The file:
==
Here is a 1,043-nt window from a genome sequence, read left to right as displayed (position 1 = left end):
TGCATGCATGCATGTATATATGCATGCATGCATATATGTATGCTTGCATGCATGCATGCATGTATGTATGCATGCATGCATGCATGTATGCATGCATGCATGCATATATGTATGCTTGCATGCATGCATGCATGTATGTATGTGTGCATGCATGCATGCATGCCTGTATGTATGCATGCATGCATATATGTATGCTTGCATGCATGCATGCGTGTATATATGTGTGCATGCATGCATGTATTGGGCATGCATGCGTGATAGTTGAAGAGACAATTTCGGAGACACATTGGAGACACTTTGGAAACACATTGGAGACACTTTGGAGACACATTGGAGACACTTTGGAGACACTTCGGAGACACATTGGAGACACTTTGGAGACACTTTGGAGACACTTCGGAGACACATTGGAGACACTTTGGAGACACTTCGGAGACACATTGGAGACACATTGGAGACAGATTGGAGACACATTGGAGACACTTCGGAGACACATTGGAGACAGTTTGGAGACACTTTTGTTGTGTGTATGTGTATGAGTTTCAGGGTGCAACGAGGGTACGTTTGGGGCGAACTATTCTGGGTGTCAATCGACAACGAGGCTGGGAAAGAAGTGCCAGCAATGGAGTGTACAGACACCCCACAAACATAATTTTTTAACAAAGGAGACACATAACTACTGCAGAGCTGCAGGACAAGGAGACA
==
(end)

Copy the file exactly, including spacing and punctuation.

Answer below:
Here is a 1,043-nt window from a genome sequence, read left to right as displayed (position 1 = left end):
TGCATGCATGCATGTATATATGCATGCATGCATATATGTATGCTTGCATGCATGCATGCATGTATGTATGCATGCATGCATGCATGTATGCATGCATGCATGCATATATGTATGCTTGCATGCATGCATGCATGTATGTATGTGTGCATGCATGCATGCATGCCTGTATGTATGCATGCATGCATATATGTATGCTTGCATGCATGCATGCGTGTATATATGTGTGCATGCATGCATGTATTGGGCATGCATGCGTGATAGTTGAAGAGACAATTTCGGAGACACATTGGAGACACTTTGGAAACACATTGGAGACACTTTGGAGACACATTGGAGACACTTTGGAGACACTTCGGAGACACATTGGAGACACTTTGGAGACACTTTGGAGACACTTCGGAGACACATTGGAGACACTTTGGAGACACTTCGGAGACACATTGGAGACACATTGGAGACAGATTGGAGACACATTGGAGACACTTCGGAGACACATTGGAGACAGTTTGGAGACACTTTTGTTGTGTGTATGTGTATGAGTTTCAGGGTGCAACGAGGGTACGTTTGGGGCGAACTATTCTGGGTGTCAATCGACAACGAGGCTGGGAAAGAAGTGCCAGCAATGGAGTGTACAGACACCCCACAAACATAATTTTTTAACAAAGGAGACACATAACTACTGCAGAGCTGCAGGACAAGGAGACA